Prajvalat: 3 definitions

Introduction:

Prajvalat means something in Hinduism, Sanskrit. If you want to know the exact meaning, history, etymology or English translation of this term then check out the descriptions on this page. Add your comment or reference to a book if you want to contribute to this summary article.

In Hinduism

Shaktism (Shakta philosophy)

[«previous next»] — Prajvalat in Shaktism glossary
Source: Google Books: Manthanabhairavatantram

Prajvalat (प्रज्वलत्) refers to “that which burns”, according to the Śrīmatottara-tantra, an expansion of the Kubjikāmatatantra: the earliest popular and most authoritative Tantra of the Kubjikā cult.—Accordingly, “The venerable sacred seat of Jālandhara is in the locus of the cavity (of the mouth). It is adorned with flames of Fire and shines brilliantly and burns [i.e., prajvalat] with the Doomsday Fire in the form of a (radiant) spark (of light). The venerable Cakrīśanātha is the emperor in the middle of the wheel (located here) and is mounted on the power of his knowledge surrounded by many troupes of Yoginīs and is adorned with sixteen energies. (This is the) second sacred seat should be known by means of (the deity’s) energy (to be) within the locus of the cavity shining (there) surrounded by a tree, creeper, guardian, cremation ground, monastery, gesture and cave”.

Shaktism book cover
context information

Shakta (शाक्त, śākta) or Shaktism (śāktism) represents a tradition of Hinduism where the Goddess (Devi) is revered and worshipped. Shakta literature includes a range of scriptures, including various Agamas and Tantras, although its roots may be traced back to the Vedas.

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Purana and Itihasa (epic history)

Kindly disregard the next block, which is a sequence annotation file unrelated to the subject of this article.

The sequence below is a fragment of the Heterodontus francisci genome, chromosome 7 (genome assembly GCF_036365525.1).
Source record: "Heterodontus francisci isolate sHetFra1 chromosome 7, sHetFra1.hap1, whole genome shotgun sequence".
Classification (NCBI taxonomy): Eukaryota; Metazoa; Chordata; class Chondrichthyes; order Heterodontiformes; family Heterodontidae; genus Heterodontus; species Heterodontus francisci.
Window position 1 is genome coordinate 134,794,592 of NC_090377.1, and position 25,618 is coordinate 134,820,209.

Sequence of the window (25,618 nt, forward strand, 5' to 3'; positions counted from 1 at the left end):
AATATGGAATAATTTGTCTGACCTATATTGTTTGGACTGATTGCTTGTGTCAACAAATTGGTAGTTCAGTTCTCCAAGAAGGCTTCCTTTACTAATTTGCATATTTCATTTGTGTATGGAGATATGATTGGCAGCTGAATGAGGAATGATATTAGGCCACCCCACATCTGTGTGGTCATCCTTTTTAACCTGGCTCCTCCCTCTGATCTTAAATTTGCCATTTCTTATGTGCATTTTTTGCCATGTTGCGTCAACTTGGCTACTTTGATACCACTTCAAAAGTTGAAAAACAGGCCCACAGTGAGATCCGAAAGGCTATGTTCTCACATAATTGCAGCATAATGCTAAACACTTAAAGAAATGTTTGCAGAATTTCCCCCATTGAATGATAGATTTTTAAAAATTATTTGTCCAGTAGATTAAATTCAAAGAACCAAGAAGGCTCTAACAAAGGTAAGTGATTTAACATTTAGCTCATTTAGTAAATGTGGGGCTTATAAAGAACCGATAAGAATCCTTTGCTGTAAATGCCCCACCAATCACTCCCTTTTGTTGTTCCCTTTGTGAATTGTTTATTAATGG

[«previous next»] — Prajvalat in Purana glossary
Source: archive.org: Shiva Purana - English Translation

Prajvalat (प्रज्वलत्) refers to “that which is dazzling”, according to the Śivapurāṇa 2.3.15 (“The penance and reign of Tārakāsura”).—Accordingly, as Brahmā narrated: “Then that Varāṅgī, devoted to him, conceived. The child within her body developed in many years with its brilliance. That Varāṅgī, when the time was complete, delivered of a son of huge body and great strength dazzling [i.e., prajvalat] the ten quarters. At the same time, several phenomena of evil portent forboding misery and distress happened, when the son of Varāṅgī was born making the gods miserable. [...]”.

Purana book cover
context information

The Purana (पुराण, purāṇas) refers to Sanskrit literature preserving ancient India’s vast cultural history, including historical legends, religious ceremonies, various arts and sciences. The eighteen mahapuranas total over 400,000 shlokas (metrical couplets) and date to at least several centuries BCE.

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Shaivism (Shaiva philosophy)

[«previous next»] — Prajvalat in Shaivism glossary
Source: SOAS University of London: Protective Rites in the Netra Tantra

Prajvalat (प्रज्वलत्) refers to “blazing (fire)”, according to the Svacchanda-tantra.—Accordingly, [verse 4.8-13, while describing auspicious dreams]—“[The dreamer] crosses over the ocean and river. Likewise sunrise and indeed blazing fire (prajvalatprajvalantaṃ hutāśanam) [are auspicious. Also auspicious is when the dreamer] sees planets, constellations, stars and the disk of the moon. [When the dreamer] ascends the palace or a turret of the palace, climbs a mountain top, tree, elephant, young animal, bull, horse, or man. [In auspicious dreams one] sees a chariot and also sees the siddhamantra, obtains the perfected oblation and sees the gods, etc. [...]”

Shaivism book cover
context information

Shaiva (शैव, śaiva) or Shaivism (śaivism) represents a tradition of Hinduism worshiping Shiva as the supreme being. Closely related to Shaktism, Shaiva literature includes a range of scriptures, including Tantras, while the root of this tradition may be traced back to the ancient Vedas.

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